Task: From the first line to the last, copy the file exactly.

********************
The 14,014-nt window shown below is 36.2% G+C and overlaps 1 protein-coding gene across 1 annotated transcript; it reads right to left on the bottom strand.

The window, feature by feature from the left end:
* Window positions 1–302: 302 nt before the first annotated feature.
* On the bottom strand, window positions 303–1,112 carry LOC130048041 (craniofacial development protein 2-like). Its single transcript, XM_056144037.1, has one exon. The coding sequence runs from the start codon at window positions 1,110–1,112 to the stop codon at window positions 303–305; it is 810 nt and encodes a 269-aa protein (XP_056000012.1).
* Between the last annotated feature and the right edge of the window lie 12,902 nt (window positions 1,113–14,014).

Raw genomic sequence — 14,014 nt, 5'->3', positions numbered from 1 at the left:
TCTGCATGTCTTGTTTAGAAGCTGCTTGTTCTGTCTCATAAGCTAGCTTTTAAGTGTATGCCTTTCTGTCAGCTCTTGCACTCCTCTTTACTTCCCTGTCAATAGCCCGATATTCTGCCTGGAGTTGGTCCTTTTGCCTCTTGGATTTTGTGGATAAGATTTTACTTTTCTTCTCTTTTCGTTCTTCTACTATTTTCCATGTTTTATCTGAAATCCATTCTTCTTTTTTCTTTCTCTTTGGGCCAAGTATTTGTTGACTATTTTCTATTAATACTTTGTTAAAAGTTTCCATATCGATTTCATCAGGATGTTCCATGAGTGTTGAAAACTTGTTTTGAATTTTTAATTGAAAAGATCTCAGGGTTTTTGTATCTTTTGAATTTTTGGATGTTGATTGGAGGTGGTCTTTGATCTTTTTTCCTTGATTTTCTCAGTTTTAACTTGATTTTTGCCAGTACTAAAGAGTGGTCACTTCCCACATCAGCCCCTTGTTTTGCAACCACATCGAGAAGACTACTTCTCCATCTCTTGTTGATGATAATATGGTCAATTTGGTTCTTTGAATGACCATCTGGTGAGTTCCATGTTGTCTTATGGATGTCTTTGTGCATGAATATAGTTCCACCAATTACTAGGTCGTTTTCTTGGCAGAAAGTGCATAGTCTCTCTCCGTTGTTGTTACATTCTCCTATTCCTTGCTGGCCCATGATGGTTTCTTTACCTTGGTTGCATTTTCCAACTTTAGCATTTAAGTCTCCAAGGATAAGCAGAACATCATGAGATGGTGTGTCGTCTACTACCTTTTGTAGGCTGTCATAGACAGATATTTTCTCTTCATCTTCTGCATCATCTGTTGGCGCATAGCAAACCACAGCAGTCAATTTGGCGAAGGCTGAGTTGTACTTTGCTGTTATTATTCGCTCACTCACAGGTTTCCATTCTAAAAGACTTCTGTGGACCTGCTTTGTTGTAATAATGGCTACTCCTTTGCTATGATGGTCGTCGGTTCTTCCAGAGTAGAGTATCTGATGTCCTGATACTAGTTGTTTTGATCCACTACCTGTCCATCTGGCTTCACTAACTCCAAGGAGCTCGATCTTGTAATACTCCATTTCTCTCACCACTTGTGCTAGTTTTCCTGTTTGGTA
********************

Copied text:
The 14,014-nt window shown below is 36.2% G+C and overlaps 1 protein-coding gene across 1 annotated transcript; it reads right to left on the bottom strand.

The window, feature by feature from the left end:
* Window positions 1–302: 302 nt before the first annotated feature.
* On the bottom strand, window positions 303–1,112 carry LOC130048041 (craniofacial development protein 2-like). Its single transcript, XM_056144037.1, has one exon. The coding sequence runs from the start codon at window positions 1,110–1,112 to the stop codon at window positions 303–305; it is 810 nt and encodes a 269-aa protein (XP_056000012.1).
* Between the last annotated feature and the right edge of the window lie 12,902 nt (window positions 1,113–14,014).

Raw genomic sequence — 14,014 nt, 5'->3', positions numbered from 1 at the left:
TCTGCATGTCTTGTTTAGAAGCTGCTTGTTCTGTCTCATAAGCTAGCTTTTAAGTGTATGCCTTTCTGTCAGCTCTTGCACTCCTCTTTACTTCCCTGTCAATAGCCCGATATTCTGCCTGGAGTTGGTCCTTTTGCCTCTTGGATTTTGTGGATAAGATTTTACTTTTCTTCTCTTTTCGTTCTTCTACTATTTTCCATGTTTTATCTGAAATCCATTCTTCTTTTTTCTTTCTCTTTGGGCCAAGTATTTGTTGACTATTTTCTATTAATACTTTGTTAAAAGTTTCCATATCGATTTCATCAGGATGTTCCATGAGTGTTGAAAACTTGTTTTGAATTTTTAATTGAAAAGATCTCAGGGTTTTTGTATCTTTTGAATTTTTGGATGTTGATTGGAGGTGGTCTTTGATCTTTTTTCCTTGATTTTCTCAGTTTTAACTTGATTTTTGCCAGTACTAAAGAGTGGTCACTTCCCACATCAGCCCCTTGTTTTGCAACCACATCGAGAAGACTACTTCTCCATCTCTTGTTGATGATAATATGGTCAATTTGGTTCTTTGAATGACCATCTGGTGAGTTCCATGTTGTCTTATGGATGTCTTTGTGCATGAATATAGTTCCACCAATTACTAGGTCGTTTTCTTGGCAGAAAGTGCATAGTCTCTCTCCGTTGTTGTTACATTCTCCTATTCCTTGCTGGCCCATGATGGTTTCTTTACCTTGGTTGCATTTTCCAACTTTAGCATTTAAGTCTCCAAGGATAAGCAGAACATCATGAGATGGTGTGTCGTCTACTACCTTTTGTAGGCTGTCATAGACAGATATTTTCTCTTCATCTTCTGCATCATCTGTTGGCGCATAGCAAACCACAGCAGTCAATTTGGCGAAGGCTGAGTTGTACTTTGCTGTTATTATTCGCTCACTCACAGGTTTCCATTCTAAAAGACTTCTGTGGACCTGCTTTGTTGTAATAATGGCTACTCCTTTGCTATGATGGTCGTCGGTTCTTCCAGAGTAGAGTATCTGATGTCCTGATACTAGTTGTTTTGATCCACTACCTGTCCATCTGGCTTCACTAACTCCAAGGAGCTCGATCTTGTAATACTCCATTTCTCTCACCACTTGTGCTAGTTTTCCTGTTTGGTA